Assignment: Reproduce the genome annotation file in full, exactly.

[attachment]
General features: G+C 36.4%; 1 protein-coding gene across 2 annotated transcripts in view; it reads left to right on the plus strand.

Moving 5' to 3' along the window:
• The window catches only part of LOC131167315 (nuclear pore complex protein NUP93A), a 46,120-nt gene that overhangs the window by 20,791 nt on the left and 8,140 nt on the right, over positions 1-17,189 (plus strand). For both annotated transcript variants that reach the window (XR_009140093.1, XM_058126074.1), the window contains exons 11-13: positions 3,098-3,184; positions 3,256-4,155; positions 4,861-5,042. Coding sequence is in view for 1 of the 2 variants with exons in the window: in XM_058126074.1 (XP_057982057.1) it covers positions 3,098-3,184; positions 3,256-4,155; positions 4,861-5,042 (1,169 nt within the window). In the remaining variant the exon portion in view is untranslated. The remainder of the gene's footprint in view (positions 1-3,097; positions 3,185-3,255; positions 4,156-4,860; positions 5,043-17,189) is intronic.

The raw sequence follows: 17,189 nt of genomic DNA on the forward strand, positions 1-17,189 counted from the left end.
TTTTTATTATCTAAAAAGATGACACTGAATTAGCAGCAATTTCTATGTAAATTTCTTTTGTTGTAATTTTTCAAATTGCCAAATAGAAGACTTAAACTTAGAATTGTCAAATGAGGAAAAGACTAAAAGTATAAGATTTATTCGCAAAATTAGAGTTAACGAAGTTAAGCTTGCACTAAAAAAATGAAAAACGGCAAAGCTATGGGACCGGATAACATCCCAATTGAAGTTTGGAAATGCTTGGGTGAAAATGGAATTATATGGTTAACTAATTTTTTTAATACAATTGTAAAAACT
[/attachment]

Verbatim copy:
General features: G+C 36.4%; 1 protein-coding gene across 2 annotated transcripts in view; it reads left to right on the plus strand.

Moving 5' to 3' along the window:
• The window catches only part of LOC131167315 (nuclear pore complex protein NUP93A), a 46,120-nt gene that overhangs the window by 20,791 nt on the left and 8,140 nt on the right, over positions 1-17,189 (plus strand). For both annotated transcript variants that reach the window (XR_009140093.1, XM_058126074.1), the window contains exons 11-13: positions 3,098-3,184; positions 3,256-4,155; positions 4,861-5,042. Coding sequence is in view for 1 of the 2 variants with exons in the window: in XM_058126074.1 (XP_057982057.1) it covers positions 3,098-3,184; positions 3,256-4,155; positions 4,861-5,042 (1,169 nt within the window). In the remaining variant the exon portion in view is untranslated. The remainder of the gene's footprint in view (positions 1-3,097; positions 3,185-3,255; positions 4,156-4,860; positions 5,043-17,189) is intronic.

The raw sequence follows: 17,189 nt of genomic DNA on the forward strand, positions 1-17,189 counted from the left end.
TTTTTATTATCTAAAAAGATGACACTGAATTAGCAGCAATTTCTATGTAAATTTCTTTTGTTGTAATTTTTCAAATTGCCAAATAGAAGACTTAAACTTAGAATTGTCAAATGAGGAAAAGACTAAAAGTATAAGATTTATTCGCAAAATTAGAGTTAACGAAGTTAAGCTTGCACTAAAAAAATGAAAAACGGCAAAGCTATGGGACCGGATAACATCCCAATTGAAGTTTGGAAATGCTTGGGTGAAAATGGAATTATATGGTTAACTAATTTTTTTAATACAATTGTAAAAACT